Circling vultures are often viewed as a sign of bad luck or as omens of death or disaster. And it is true, vultures are scavengers that feed on the dead carcasses of animals. In this sense, they are truly a kind of omen of death. But that is not a bad thing, and vultures are a vital piece of healthy land environments.
Those features that make a vulture look so repulsive, the featherless head and the big hunching body, are the features this animal needs to be able to live its life and feed in safety.
Vultures in the Wild
Various species of vultures can be found all over the world, originating from two distinct families, Old World vultures and New World vultures. Condors, turkey vultures, and black vultures are all New World vultures. Old world vultures do not as commonly have the distinct bald head of new world vultures and are native to Europe, Asia, and Africa. The Eurasian griffon vulture, the Egyptian vulture, and the white-backed vulture are three examples of Old World vultures that have feathered heads and don’t look ugly at all.
Vultures are scavengers that feed on carrion. The enzymes in their stomachs are strong enough to kill off any dangerous toxins or bacteria that may be found in dead and rotting animals. Their hooked beaks are made for ripping and tearing. The word vulture even comes from the Latin word for pluck or tear. These huge birds can live up to 25 years. They have no voice box, and so the only sound they can make are raspy grunts and hisses.
Why Do Vultures Have Bald Heads?
So why do vultures have featherless heads? The most widely accepted answer is that having a bald head allows a vulture to remain clean as it eats carrion. Vultures often have to insert their heads inside carcasses when they eat, and it can be a pretty messy business. Having a featherless head cuts down on the mess. This adaptation prevents scavenging birds like vultures from soiling and dirtying their heads. It also makes it easier to clean and thus prevents the bacterial spread of disease.
Did you know that vultures also protect against spreading disease by excreting on their legs and feet? It is called urohidrosis. The powerful acids in their excrement kill any bacteria the vulture may have picked up after touching a contaminated carcass.
Other Reasons a Vulture May Be Bald
While most believe the bald head to be for the health and cleanliness of the vulture’s lifestyle, there might be another reason for fatherless heads among vultures. Not all scavenger birds have bald heads, like many species of Old-World vultures, so it may not be the only reason for the ugly phenomenon. Some believe that the bald head functions as a way for birds like vultures to regulate their temperature.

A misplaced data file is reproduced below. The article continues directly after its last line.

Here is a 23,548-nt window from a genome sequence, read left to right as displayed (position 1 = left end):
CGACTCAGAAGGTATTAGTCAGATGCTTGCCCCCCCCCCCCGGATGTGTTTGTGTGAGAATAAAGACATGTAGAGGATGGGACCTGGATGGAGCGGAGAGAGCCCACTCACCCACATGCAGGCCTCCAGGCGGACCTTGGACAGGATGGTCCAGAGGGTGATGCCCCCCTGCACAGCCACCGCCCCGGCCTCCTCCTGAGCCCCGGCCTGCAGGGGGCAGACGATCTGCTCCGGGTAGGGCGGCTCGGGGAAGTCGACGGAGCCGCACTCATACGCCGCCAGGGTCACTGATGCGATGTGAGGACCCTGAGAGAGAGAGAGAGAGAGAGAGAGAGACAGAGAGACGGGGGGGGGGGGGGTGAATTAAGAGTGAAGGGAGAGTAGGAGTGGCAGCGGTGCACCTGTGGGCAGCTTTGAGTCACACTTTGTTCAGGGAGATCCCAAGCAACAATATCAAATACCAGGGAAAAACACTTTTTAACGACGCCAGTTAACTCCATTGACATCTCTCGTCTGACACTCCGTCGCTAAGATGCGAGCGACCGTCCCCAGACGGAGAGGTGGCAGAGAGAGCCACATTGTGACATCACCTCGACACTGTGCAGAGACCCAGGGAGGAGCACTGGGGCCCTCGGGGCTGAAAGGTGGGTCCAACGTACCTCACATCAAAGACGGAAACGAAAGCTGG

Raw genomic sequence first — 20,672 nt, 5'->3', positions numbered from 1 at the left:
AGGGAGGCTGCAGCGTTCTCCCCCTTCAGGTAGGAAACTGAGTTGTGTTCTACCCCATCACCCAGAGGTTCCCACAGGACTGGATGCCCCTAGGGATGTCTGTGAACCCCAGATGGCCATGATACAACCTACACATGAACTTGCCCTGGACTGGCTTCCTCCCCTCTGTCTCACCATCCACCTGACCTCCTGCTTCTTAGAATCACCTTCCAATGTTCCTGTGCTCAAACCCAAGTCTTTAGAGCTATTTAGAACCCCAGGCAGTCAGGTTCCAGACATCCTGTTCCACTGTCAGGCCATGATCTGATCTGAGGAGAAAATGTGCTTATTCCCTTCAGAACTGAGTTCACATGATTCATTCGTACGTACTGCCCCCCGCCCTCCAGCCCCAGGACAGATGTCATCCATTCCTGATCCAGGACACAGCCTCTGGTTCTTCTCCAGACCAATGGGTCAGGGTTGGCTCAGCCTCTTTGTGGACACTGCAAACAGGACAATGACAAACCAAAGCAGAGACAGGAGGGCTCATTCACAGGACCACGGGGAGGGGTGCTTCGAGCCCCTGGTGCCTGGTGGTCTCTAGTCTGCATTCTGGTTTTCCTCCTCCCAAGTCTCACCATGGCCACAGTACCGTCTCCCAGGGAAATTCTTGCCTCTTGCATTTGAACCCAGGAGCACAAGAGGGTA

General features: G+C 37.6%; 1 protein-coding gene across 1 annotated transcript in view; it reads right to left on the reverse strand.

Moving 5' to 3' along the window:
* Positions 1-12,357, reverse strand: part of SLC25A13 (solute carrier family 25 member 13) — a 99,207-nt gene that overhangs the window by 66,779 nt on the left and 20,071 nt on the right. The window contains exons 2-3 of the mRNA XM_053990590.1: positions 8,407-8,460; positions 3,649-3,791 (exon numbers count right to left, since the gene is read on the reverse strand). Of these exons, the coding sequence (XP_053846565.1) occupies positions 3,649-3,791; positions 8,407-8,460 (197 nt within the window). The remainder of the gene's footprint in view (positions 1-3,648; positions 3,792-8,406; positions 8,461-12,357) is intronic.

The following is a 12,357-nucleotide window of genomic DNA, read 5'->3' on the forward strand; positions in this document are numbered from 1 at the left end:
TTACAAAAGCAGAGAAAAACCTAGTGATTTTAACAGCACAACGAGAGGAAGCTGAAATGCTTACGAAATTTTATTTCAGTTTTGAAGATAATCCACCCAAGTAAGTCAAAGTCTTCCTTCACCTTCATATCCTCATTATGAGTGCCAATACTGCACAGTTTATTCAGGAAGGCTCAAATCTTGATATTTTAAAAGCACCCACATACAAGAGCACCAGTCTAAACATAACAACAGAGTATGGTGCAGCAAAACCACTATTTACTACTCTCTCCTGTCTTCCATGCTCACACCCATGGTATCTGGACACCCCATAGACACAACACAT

Species such as the griffon vulture endure drastic temperature changes between the summer deserts of North Africa and the below-freezing temperatures of the sky and need ways to regulate their body heat to survive. Bald patches may be one of the ways vultures do this. The urohidrosis mentioned earlier is another way vultures thermoregulate and adjust to extreme climate changes.
Why are Scavenger Species Beneficial?
The scavenger species is an underrated one, whether they are birds or mammals. Scavengers are uniquely equipped to clean up the remains of rotting, possibly contaminated carrion. Scavengers like vultures can safely and quickly dispose of dead animals and stem the spread of bacteria and disease. While they may not be the more cute or even majestic of birds, vultures are one of the few creatures with bodies strong enough to kill off microorganisms, toxins, and bacteria that could threaten not only the environments they live in, but humans too. These special creatures remove pathogens from the environment and maintain a healthy balance in nature.
Threats to Vultures
There is a unique and relatively recent threat to vultures that threatens some species with extinction. Vultures are dying because of modern medicine found in the carcasses of farm animals. Diclofenac is a drug in the same class as ibuprofen and is used in veterinary medicine to treat cattle with lameness, mastitis, swelling, or pain in calving. However, even in the smallest doses, this drug will lead to fatal kidney failure in vultures who eat cattle that had been treated with the drug.
Meloxicam is an alternative, vulture-safe drug that is being used more and more often to reduce the threat to vultures. Vulture populations are still in danger, however, particulate in areas where diclofenac is more readily available and affordable. South Asian countries struggle with this issue as they raise cattle that do not eat and yet have no way to dispose of once cattle dies.
Vultures are ugly and big and can feel a bit ominous. But the truth is that they are part of nature’s clean-up crew and do a great job of it. Their ugly red, white, or black featherless heads are part of how they get the job done while ensuring that they stay healthy and do not spread the potential for disease further. While there is a threat to vultures, particularly Old-World vultures, advances are being made to protect them and preserve species that are vital to the safety and protection of hundreds of ecosystems.